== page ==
Veteran Suicide, Addiction, And Homelessness: The Sad Reality For Many Of Our Nation’s Warriors
November 11 is Veterans Day, the day when Americans pay respect to the men and women who have served their country in the armed forces. Unfortunately, we must also address concerns posed by military personnel and their families regarding the lack of mental and medical health care provided to our nation’s warriors.
Two of the biggest killers of veterans are drug overdoses and suicides. Indeed, in 2014, an average of 20 veterans committed suicide each day, according to the Veterans Affairs’ Office of Suicide Prevention. What’s more, nearly 1 in 5 of all adult American suicides that year were a veteran suicide, although vets make up less than 9% of the population.
Males had a 19 percent higher risk of suicide compared to the civilian population, and women were 2.5 times more likely to commit suicide than their female civil counterparts. Sadly, young veterans age 18-29 had the highest suicide rates.
Why? Well, the VA notes in its most recent report, that veterans often either don’t receive or have access to the health services that they require.
The opioid epidemic isn’t helping, either. Reuters reports that veterans are more likely to be prescribed painkillers for combat injuries, and federal data reveals they are twice as likely to die from a prescription opioid overdose than the general population.
There is also a high rate of homelessness. According to the Department of Housing an Urban Development, an estimated 40,000 veterans are homeless on any given night – a situation that is linked to both drug addiction and mental illness.
And then, of course, there’s post-traumatic stress disorder. According to Veterans and PTSD:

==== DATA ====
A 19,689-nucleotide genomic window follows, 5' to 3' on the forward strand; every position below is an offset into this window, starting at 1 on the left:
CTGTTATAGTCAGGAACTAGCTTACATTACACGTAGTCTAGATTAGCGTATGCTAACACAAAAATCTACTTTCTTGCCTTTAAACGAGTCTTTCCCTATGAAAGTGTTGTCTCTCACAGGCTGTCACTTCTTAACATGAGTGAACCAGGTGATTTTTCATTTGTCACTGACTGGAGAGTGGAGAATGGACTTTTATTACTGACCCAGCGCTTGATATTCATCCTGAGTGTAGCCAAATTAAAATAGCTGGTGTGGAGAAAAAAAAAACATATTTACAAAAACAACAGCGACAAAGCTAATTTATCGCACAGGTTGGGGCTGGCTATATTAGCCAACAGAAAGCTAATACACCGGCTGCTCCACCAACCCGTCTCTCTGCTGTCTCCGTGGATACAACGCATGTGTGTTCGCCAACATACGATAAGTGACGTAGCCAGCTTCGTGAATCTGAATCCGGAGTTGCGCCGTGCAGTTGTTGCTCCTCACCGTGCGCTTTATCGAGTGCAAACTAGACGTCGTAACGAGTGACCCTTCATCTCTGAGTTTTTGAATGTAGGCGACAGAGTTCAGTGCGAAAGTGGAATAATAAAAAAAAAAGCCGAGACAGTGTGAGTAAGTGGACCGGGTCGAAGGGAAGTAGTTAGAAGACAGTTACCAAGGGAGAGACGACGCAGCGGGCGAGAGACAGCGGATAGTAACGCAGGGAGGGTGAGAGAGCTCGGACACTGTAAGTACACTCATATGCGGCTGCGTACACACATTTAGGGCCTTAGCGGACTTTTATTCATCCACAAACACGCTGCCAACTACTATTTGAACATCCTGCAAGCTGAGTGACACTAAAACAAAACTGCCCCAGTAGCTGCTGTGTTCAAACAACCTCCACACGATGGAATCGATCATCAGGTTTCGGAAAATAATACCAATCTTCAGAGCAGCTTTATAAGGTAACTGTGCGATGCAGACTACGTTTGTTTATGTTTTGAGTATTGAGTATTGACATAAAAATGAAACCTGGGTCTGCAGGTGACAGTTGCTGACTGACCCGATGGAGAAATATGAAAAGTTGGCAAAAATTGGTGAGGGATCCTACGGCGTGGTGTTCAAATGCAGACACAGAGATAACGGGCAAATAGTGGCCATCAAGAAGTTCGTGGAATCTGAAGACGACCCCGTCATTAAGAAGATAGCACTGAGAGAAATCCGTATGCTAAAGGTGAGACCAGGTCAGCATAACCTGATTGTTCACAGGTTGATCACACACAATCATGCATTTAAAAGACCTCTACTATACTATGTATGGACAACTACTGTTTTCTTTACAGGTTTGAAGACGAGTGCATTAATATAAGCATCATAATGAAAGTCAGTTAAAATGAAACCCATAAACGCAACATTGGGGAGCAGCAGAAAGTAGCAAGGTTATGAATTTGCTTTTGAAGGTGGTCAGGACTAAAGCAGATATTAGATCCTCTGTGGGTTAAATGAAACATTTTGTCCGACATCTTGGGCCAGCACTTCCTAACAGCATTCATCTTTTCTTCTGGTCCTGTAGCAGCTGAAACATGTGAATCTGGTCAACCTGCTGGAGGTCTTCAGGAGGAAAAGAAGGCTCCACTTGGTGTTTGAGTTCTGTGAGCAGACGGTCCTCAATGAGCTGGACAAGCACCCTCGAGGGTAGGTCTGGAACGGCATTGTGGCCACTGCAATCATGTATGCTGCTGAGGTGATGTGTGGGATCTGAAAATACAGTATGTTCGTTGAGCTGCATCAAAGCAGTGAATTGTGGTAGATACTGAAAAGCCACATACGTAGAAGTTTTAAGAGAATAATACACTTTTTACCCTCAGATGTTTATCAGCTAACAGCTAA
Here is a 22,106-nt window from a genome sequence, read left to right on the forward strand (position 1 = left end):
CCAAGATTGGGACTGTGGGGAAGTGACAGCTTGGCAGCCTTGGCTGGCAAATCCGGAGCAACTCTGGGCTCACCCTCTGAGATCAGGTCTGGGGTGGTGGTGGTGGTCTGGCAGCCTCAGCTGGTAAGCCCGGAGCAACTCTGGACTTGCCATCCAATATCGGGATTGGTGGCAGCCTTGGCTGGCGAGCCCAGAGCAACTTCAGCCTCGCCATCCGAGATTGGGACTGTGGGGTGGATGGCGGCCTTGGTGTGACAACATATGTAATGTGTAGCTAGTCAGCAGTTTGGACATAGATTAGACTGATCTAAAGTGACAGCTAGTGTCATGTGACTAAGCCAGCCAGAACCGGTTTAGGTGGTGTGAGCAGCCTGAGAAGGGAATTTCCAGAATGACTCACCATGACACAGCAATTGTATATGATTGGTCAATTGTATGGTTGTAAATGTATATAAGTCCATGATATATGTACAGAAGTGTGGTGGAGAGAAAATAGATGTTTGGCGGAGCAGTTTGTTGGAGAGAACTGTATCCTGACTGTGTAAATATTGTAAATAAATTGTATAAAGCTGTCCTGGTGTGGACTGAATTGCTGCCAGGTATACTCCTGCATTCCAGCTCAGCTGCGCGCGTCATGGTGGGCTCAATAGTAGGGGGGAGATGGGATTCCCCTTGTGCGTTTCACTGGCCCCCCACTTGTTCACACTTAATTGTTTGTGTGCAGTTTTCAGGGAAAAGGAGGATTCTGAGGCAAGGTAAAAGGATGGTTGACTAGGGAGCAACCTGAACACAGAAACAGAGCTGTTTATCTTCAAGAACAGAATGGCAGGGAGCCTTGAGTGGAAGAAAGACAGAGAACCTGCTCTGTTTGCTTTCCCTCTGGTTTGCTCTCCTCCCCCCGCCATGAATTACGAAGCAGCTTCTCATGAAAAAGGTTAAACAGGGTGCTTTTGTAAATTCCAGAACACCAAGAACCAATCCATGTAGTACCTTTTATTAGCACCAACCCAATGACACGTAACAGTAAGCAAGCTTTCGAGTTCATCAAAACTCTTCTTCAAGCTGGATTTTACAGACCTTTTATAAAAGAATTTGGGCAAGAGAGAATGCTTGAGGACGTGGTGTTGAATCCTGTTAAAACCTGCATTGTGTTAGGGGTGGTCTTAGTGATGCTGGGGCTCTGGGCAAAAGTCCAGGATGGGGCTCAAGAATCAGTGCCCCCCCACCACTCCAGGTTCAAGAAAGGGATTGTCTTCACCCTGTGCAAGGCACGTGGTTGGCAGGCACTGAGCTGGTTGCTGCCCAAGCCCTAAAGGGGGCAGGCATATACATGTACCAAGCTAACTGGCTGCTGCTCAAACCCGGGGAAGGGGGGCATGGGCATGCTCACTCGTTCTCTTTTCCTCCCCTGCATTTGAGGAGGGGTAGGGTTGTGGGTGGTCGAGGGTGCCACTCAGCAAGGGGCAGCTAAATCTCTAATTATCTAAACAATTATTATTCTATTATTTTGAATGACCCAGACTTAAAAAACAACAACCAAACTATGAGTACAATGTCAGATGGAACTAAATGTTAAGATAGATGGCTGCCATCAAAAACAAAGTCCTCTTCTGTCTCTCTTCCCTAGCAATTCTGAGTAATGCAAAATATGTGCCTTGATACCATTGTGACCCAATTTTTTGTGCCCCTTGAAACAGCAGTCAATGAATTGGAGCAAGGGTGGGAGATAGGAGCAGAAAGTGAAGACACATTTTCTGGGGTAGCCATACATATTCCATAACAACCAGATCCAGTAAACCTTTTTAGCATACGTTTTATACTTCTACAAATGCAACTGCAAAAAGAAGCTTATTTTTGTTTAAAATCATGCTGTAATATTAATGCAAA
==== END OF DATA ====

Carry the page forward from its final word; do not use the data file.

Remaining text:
- As of September 2014, there were around 2.7 million American veterans of the Iraq and Afghanistan wars.
- At least 20% of Iraq and Afghanistan veterans have PTSD and/or Depression.
- 50% of those with PTSD do not seek treatment
- Out of the half that seek treatment, only half of them get “minimally adequate” treatmen
- 19% of veterans may have traumatic brain injury (TBI)
- Over 260,000 veterans from OIF and OEF so far have been diagnosed with TBI.
- 7% of veterans have both post-traumatic stress disorder and traumatic brain injury
- Rates of post-traumatic stress are greater for these wars than prior conflicts
Author’s Note: See Veterans and PTSD for statistic references.
What’s Being Done?
This week, the House of Representatives and U.S. Senates both unanimously passed measures aimed at helping these veterans. From the Senate legislation:
“This bill requires the [FCC] to coordinate with [SAMHSA] and to consult with the [VA] to examine: (1) the feasibility of designating a three-digit dialing code for a national suicide prevention and mental health crisis hotline system; and (2) the effectiveness of the current National Suicide Prevention Lifeline (1-800-273-TALK), including how well it addresses the needs of veterans.
The House bill will require a study of the Veteran Crisis Line to determine its effectiveness and if it could be improved.
Meanwhile, the VA states it has been attempting to get care to veterans more promptly.
~ G. Nathalee Serrels, M.A., Psychology
References For Veteran Suicide